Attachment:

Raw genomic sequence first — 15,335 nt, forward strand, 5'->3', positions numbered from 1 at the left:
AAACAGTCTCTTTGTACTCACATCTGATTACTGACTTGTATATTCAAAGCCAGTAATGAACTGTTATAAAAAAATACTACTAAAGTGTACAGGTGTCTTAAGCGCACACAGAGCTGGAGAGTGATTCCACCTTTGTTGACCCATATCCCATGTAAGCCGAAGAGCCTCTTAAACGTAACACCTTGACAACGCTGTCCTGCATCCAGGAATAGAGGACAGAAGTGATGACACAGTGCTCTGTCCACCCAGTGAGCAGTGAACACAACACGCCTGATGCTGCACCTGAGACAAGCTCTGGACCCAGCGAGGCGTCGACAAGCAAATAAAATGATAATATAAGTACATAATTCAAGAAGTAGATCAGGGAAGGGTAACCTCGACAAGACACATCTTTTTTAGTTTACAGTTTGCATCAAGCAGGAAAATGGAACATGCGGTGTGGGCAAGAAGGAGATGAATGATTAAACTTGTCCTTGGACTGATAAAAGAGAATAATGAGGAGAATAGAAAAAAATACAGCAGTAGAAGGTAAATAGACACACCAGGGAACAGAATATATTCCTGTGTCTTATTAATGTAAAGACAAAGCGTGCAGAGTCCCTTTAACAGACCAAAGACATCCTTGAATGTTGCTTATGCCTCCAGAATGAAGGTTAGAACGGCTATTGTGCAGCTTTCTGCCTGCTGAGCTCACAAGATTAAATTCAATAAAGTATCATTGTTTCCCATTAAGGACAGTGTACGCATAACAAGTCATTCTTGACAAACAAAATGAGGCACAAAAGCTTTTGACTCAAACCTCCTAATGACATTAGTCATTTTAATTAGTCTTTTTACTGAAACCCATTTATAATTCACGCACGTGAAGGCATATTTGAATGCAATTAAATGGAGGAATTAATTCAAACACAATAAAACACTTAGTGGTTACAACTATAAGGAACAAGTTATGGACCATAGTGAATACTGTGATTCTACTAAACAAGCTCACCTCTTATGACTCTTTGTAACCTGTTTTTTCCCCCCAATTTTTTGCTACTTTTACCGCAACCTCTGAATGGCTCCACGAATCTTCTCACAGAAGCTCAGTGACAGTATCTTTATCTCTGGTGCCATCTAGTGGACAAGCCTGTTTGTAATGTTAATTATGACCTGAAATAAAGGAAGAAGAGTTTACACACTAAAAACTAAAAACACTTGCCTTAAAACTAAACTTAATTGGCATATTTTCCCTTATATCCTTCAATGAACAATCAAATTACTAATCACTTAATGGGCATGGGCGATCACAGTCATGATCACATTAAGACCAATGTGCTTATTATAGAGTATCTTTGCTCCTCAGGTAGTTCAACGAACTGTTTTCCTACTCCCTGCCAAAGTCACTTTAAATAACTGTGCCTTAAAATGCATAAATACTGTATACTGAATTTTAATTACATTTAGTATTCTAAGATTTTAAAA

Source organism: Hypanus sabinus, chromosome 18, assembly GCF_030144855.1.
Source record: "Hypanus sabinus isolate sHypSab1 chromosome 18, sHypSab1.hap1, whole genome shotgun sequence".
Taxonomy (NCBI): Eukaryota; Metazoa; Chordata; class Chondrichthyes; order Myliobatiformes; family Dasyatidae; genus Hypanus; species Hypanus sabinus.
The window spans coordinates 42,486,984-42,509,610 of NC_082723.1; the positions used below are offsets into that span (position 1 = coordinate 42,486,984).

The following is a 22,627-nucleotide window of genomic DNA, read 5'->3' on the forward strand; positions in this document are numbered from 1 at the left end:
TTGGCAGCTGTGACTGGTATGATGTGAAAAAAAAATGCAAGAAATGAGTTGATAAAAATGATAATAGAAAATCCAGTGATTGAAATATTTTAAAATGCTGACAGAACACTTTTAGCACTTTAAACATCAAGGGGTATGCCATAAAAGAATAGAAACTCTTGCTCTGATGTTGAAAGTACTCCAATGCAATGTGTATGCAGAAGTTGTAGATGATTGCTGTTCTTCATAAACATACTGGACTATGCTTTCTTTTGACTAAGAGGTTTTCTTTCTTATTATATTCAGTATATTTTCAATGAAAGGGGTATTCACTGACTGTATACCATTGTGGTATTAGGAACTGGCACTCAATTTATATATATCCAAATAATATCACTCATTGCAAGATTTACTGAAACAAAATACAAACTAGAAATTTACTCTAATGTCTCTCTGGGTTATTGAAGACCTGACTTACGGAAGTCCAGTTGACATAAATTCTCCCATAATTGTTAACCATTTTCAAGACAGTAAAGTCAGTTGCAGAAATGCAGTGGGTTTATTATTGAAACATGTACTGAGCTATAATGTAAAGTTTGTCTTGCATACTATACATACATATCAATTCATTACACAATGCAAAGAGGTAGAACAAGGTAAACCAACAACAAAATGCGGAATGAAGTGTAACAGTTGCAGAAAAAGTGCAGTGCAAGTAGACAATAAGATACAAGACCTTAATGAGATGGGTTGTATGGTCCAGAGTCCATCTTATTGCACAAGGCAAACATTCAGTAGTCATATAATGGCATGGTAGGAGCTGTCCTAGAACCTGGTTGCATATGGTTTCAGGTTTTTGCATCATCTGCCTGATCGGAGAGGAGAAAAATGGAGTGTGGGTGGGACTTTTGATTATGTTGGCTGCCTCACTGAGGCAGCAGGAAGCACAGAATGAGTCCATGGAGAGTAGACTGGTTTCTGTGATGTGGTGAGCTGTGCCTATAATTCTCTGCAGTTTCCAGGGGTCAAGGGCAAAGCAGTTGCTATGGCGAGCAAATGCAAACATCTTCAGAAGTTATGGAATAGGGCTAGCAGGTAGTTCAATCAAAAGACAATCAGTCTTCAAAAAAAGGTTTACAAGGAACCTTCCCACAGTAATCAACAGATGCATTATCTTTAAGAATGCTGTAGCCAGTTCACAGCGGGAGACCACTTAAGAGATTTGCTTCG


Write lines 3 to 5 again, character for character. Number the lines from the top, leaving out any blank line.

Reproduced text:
Source organism: Hypanus sabinus, chromosome 18, assembly GCF_030144855.1.
Source record: "Hypanus sabinus isolate sHypSab1 chromosome 18, sHypSab1.hap1, whole genome shotgun sequence".
Taxonomy (NCBI): Eukaryota; Metazoa; Chordata; class Chondrichthyes; order Myliobatiformes; family Dasyatidae; genus Hypanus; species Hypanus sabinus.